What's a cell got to say?

Exploring cell biology through the art of monologue

Inspired by Alan Bennett’s Talking Heads, the Talking Cells team had the idea to create monologues from the perspective of cells. Following the style and composition used by Bennett in his plays and TV scripts, the project explored cell biology through theatrical means in a two-week online workshop during the Cambridge Festival 2021.

An extract from Birgit Meldal's monologue, "Out of steam"

An extract from Birgit Meldal's monologue, "Out of steam"

An extract from Rebecca Finch's monologue, "Alpha Beta Gamma"

An extract from Rebecca Finch's monologue, "Alpha Beta Gamma"

An extract of Kaja Posnik's monologue, "Dear, Yours"

An extract of Kaja Posnik's monologue, "Dear, Yours"

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An extract from Birgit Meldal's monologue, "Out of steam"

An extract from Birgit Meldal's monologue, "Out of steam"

An extract from Rebecca Finch's monologue, "Alpha Beta Gamma"

An extract from Rebecca Finch's monologue, "Alpha Beta Gamma"

An extract of Kaja Posnik's monologue, "Dear, Yours"

An extract of Kaja Posnik's monologue, "Dear, Yours"

Frank Schwach: It all started when I was watching Talking Heads on the BBC at home and the brain started ticking: We’d previously explored the idea of theatre of the cells, where children enacted different genomic sequencing structures but, since we can’t do things in person, it has to be online.  Could we do cell monologues? 

Alena Pance: It was an exciting idea - I'm a cell biologist so for me it was a window to exploring this topic in a new way, peeping into cell types, their functions and mechanisms and then translating that into analogies to humans. I also thought that, further on, we could use the project to engage with patients, and help them communicate what they feel and what they hope for. Could this help them communicate with their families better? Better understand what they’re going through? 

Birgit Meldal: I wasn’t in the project from the start, unlike Alena and Frank. I joined the workshop that they organised for campus staff along with Sophie Utting, an experienced theatre coach. I thought some of the techniques used for monologues could help me when talking to a classroom, as I do lots of engagement with school children. That was my only interest at first. However, after the workshop, I felt I was bursting with ideas and the rest of the group encouraged me to put them down on paper. Then, when we did the Cambridge Festival Workshops I plucked up the courage and did my own video. It was slightly nerve-racking because it was so different from standing in front of a live audience, which I’m more used to.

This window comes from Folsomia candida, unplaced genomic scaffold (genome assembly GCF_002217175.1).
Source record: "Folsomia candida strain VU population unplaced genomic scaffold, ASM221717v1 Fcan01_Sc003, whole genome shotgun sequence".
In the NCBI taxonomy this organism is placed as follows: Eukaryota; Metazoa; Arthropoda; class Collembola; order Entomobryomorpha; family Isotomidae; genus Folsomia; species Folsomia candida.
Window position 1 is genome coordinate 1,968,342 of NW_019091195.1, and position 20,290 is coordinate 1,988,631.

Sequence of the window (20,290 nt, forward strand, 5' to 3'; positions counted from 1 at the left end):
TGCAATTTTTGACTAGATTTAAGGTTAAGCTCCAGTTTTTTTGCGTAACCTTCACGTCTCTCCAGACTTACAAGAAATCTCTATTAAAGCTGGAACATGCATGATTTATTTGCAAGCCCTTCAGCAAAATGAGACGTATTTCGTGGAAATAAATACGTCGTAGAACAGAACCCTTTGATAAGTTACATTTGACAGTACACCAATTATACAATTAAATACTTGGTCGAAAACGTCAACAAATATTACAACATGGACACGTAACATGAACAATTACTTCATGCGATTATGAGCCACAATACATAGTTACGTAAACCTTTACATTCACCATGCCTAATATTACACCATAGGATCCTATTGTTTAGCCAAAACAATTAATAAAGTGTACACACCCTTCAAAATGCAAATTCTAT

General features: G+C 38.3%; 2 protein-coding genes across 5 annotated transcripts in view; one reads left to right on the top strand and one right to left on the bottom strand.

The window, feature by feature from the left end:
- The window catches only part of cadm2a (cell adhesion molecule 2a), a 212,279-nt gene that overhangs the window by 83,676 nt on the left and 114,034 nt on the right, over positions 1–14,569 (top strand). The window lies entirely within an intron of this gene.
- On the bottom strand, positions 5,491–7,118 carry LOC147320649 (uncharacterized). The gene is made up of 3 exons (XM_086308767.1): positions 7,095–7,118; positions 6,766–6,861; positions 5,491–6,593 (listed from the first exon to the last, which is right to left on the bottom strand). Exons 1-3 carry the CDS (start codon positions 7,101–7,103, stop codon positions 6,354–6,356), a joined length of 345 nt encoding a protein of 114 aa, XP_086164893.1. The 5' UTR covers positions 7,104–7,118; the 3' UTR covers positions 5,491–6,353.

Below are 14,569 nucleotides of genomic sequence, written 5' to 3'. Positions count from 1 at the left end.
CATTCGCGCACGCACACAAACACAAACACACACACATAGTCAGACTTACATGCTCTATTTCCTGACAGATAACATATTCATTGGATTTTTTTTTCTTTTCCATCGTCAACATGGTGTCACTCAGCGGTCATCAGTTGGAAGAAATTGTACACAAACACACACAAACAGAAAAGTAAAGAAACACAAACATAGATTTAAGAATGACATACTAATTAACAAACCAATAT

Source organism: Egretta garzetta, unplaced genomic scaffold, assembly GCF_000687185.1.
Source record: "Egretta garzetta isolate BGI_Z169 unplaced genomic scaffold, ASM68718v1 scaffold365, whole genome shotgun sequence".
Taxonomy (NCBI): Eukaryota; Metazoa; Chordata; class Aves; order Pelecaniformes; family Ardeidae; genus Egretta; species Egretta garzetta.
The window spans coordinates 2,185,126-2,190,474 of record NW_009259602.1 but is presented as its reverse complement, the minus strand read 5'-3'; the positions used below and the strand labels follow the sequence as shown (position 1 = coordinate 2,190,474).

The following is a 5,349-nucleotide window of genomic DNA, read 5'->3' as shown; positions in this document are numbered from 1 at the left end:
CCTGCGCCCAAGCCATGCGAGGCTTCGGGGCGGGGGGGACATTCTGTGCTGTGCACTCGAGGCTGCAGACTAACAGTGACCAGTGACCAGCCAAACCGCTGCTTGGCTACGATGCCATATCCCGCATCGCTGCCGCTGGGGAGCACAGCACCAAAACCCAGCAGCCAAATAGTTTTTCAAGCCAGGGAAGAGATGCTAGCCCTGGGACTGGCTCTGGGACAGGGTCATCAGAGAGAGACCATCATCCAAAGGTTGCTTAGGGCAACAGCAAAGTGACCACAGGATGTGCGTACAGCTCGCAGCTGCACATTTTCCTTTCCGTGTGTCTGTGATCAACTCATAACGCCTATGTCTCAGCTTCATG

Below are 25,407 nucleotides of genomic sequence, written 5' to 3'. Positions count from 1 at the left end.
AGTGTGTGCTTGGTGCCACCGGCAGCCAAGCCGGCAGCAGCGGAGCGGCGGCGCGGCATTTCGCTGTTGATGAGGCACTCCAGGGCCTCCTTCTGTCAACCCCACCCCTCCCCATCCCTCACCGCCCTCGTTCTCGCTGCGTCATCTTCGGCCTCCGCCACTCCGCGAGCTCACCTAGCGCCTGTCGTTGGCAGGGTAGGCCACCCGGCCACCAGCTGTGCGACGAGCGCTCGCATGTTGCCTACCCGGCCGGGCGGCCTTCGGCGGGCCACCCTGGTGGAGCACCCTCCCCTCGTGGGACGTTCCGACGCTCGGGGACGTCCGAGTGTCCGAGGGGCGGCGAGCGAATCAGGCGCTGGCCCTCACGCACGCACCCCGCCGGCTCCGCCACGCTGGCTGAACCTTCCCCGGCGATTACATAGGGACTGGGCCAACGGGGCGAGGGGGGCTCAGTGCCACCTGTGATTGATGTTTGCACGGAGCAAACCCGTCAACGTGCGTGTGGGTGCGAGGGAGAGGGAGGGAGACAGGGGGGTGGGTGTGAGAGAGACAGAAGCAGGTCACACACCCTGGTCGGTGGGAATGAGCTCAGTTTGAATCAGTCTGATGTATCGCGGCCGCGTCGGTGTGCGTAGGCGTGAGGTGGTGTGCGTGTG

Rishi Nag: Very similar to Birgit - I got interested in the theatrical techniques, so got drawn in via the initial workshop. Then, enticed by the idea of creating my own video, I put that to paper and it just happened.  

James Blackshaw: I heard about the project off one of the public engagement newsletters or slack channels. And went - this sounds like absolutely my sort of thing! I really like acting and improvisation, and I just thought it was a really interesting project to do a short monologue where I had to personify what was going on in a given cell and make the public empathize with something that can't think.

Frank: Setting up the project was the best teamwork I've been involved with in a long time. Everybody contributed. We had people who were better focusing on the technical aspects - our very own IT team! Then we had people doing a little more on the organisational side or writing scripts.  Everybody had a chance to shape the final workshop which was delivered to the public during the Cambridge Festival in March 2021.

Rishi: James Blackshaw and Bishoy Wadie, other team members, turned up just when we needed them. I remember trying to sort the to-do lists and looking at it, the technical part of shifting videos around was a big question mark - how are we going to do this? James sorted this out, his knowledge of EMBL-EBI’s systems was a real benefit. 

Frank: We had other challenges, the most prominent quickly became safeguarding online. We needed as much interaction as possible between the panel and participants. However, we had to make sure that there wasn’t direct messaging between participants, as we might potentially have under 18s taking part; it was a real technical challenge. Without the right software to accommodate the needs of these workshops, it was really frustrating and took us to the point where we all asked: can we even do this?